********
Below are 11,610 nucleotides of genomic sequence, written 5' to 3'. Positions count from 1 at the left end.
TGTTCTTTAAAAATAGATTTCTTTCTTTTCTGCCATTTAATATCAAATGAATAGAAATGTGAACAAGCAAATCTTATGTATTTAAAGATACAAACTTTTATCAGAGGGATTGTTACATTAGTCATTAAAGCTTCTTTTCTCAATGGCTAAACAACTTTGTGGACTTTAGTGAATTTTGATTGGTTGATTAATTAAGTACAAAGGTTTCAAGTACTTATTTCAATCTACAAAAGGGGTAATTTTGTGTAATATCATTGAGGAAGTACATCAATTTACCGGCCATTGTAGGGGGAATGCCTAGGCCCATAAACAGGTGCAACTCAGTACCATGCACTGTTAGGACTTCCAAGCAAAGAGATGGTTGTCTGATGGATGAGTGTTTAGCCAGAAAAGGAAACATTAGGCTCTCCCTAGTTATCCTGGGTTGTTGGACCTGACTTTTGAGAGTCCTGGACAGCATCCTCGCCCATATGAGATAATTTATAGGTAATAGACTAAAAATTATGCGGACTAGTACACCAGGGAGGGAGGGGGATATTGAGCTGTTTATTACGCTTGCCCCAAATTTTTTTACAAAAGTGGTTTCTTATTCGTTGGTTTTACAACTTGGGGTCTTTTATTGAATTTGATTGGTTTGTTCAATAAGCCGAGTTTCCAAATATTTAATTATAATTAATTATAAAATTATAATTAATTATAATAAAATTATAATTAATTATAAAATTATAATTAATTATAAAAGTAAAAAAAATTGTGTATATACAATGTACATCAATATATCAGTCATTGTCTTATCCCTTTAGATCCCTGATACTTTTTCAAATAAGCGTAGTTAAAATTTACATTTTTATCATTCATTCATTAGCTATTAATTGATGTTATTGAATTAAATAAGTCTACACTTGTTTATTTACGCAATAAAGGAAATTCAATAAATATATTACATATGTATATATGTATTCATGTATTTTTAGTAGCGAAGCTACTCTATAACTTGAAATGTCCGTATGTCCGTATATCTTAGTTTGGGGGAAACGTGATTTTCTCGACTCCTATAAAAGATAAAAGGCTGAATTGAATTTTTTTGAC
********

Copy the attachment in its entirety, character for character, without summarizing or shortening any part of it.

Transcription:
Below are 11,610 nucleotides of genomic sequence, written 5' to 3'. Positions count from 1 at the left end.
TGTTCTTTAAAAATAGATTTCTTTCTTTTCTGCCATTTAATATCAAATGAATAGAAATGTGAACAAGCAAATCTTATGTATTTAAAGATACAAACTTTTATCAGAGGGATTGTTACATTAGTCATTAAAGCTTCTTTTCTCAATGGCTAAACAACTTTGTGGACTTTAGTGAATTTTGATTGGTTGATTAATTAAGTACAAAGGTTTCAAGTACTTATTTCAATCTACAAAAGGGGTAATTTTGTGTAATATCATTGAGGAAGTACATCAATTTACCGGCCATTGTAGGGGGAATGCCTAGGCCCATAAACAGGTGCAACTCAGTACCATGCACTGTTAGGACTTCCAAGCAAAGAGATGGTTGTCTGATGGATGAGTGTTTAGCCAGAAAAGGAAACATTAGGCTCTCCCTAGTTATCCTGGGTTGTTGGACCTGACTTTTGAGAGTCCTGGACAGCATCCTCGCCCATATGAGATAATTTATAGGTAATAGACTAAAAATTATGCGGACTAGTACACCAGGGAGGGAGGGGGATATTGAGCTGTTTATTACGCTTGCCCCAAATTTTTTTACAAAAGTGGTTTCTTATTCGTTGGTTTTACAACTTGGGGTCTTTTATTGAATTTGATTGGTTTGTTCAATAAGCCGAGTTTCCAAATATTTAATTATAATTAATTATAAAATTATAATTAATTATAATAAAATTATAATTAATTATAAAATTATAATTAATTATAAAAGTAAAAAAAATTGTGTATATACAATGTACATCAATATATCAGTCATTGTCTTATCCCTTTAGATCCCTGATACTTTTTCAAATAAGCGTAGTTAAAATTTACATTTTTATCATTCATTCATTAGCTATTAATTGATGTTATTGAATTAAATAAGTCTACACTTGTTTATTTACGCAATAAAGGAAATTCAATAAATATATTACATATGTATATATGTATTCATGTATTTTTAGTAGCGAAGCTACTCTATAACTTGAAATGTCCGTATGTCCGTATATCTTAGTTTGGGGGAAACGTGATTTTCTCGACTCCTATAAAAGATAAAAGGCTGAATTGAATTTTTTTGAC